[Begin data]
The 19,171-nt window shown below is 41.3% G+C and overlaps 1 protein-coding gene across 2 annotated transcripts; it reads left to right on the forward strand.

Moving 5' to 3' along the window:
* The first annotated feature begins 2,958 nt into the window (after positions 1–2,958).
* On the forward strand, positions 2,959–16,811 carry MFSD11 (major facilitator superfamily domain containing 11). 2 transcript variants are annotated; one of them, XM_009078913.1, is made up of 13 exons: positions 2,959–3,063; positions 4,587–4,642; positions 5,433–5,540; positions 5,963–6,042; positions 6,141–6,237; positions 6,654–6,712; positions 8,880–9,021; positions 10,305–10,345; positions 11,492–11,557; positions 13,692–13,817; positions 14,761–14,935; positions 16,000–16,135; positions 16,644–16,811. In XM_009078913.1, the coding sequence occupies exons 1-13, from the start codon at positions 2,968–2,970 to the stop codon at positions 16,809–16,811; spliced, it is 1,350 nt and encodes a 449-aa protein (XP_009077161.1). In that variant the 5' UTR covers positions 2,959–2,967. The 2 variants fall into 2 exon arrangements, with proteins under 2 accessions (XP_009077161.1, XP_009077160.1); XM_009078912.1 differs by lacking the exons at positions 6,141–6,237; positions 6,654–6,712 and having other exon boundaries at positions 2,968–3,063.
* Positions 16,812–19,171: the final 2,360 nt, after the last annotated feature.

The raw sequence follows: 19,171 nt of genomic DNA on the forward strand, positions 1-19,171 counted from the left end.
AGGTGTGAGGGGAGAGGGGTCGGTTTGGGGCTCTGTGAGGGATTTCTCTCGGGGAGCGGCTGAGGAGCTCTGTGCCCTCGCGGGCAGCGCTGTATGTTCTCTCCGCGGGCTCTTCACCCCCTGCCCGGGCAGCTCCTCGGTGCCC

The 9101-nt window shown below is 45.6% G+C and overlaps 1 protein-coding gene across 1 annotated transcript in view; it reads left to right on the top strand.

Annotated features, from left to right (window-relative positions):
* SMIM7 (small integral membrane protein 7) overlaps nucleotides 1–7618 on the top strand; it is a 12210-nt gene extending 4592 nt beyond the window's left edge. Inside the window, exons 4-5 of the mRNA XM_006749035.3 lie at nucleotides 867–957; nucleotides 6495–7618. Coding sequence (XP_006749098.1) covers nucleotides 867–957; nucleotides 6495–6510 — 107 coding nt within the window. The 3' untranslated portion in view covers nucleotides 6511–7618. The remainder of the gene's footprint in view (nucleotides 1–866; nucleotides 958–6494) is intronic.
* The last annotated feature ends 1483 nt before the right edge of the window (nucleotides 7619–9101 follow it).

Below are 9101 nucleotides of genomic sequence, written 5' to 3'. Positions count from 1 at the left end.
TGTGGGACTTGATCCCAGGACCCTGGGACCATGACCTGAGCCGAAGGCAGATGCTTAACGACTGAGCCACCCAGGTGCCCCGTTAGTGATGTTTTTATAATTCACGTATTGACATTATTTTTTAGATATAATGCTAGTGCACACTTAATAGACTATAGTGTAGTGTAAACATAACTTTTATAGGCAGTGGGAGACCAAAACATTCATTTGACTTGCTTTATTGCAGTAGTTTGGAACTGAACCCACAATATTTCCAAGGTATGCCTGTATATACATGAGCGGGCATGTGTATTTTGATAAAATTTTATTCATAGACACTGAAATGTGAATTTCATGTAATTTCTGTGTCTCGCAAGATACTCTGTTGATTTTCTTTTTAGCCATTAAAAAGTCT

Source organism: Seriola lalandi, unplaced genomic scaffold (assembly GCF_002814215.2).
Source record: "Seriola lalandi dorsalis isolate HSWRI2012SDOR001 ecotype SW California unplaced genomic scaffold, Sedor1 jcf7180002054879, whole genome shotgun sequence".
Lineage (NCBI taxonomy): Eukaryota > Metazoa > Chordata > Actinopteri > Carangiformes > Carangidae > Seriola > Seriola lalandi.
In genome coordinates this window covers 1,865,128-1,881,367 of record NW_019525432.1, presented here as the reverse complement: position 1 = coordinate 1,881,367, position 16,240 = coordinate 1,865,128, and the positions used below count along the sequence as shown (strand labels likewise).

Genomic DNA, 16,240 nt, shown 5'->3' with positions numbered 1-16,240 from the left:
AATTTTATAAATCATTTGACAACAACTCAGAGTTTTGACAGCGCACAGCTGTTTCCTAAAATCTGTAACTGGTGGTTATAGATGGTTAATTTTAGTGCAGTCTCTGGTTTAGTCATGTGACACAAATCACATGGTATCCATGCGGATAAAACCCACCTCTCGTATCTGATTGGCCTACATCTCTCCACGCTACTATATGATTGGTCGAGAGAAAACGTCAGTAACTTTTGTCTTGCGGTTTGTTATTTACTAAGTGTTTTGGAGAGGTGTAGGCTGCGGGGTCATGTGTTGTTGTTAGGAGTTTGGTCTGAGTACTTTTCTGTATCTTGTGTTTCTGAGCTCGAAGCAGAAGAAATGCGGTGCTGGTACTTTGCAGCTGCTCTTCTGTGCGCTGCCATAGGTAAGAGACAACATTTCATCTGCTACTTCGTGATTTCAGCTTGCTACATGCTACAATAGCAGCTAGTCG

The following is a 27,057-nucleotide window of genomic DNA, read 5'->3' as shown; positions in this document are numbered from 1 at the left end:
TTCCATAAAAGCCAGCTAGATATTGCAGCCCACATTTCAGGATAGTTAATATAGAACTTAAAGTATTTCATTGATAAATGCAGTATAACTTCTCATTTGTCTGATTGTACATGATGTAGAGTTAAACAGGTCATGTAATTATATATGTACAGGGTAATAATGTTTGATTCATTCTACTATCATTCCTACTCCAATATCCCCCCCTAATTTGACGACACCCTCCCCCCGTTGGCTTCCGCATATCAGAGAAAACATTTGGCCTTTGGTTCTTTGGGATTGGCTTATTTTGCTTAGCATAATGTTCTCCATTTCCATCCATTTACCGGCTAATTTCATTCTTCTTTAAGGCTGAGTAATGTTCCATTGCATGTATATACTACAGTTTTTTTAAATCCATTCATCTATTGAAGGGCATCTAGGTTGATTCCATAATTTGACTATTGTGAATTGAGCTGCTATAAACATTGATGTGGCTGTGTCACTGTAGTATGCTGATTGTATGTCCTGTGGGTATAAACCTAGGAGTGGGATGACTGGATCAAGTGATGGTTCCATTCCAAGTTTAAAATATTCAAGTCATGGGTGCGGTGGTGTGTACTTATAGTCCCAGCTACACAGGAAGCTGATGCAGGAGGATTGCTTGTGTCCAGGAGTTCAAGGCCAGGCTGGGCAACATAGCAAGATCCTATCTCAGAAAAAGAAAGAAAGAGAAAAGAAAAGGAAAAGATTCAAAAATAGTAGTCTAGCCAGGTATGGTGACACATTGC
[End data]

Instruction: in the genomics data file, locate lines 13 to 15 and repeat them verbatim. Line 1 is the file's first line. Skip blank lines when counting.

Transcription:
TGTGGGACTTGATCCCAGGACCCTGGGACCATGACCTGAGCCGAAGGCAGATGCTTAACGACTGAGCCACCCAGGTGCCCCGTTAGTGATGTTTTTATAATTCACGTATTGACATTATTTTTTAGATATAATGCTAGTGCACACTTAATAGACTATAGTGTAGTGTAAACATAACTTTTATAGGCAGTGGGAGACCAAAACATTCATTTGACTTGCTTTATTGCAGTAGTTTGGAACTGAACCCACAATATTTCCAAGGTATGCCTGTATATACATGAGCGGGCATGTGTATTTTGATAAAATTTTATTCATAGACACTGAAATGTGAATTTCATGTAATTTCTGTGTCTCGCAAGATACTCTGTTGATTTTCTTTTTAGCCATTAAAAAGTCT

Source organism: Seriola lalandi, unplaced genomic scaffold (assembly GCF_002814215.2).
Source record: "Seriola lalandi dorsalis isolate HSWRI2012SDOR001 ecotype SW California unplaced genomic scaffold, Sedor1 jcf7180002054879, whole genome shotgun sequence".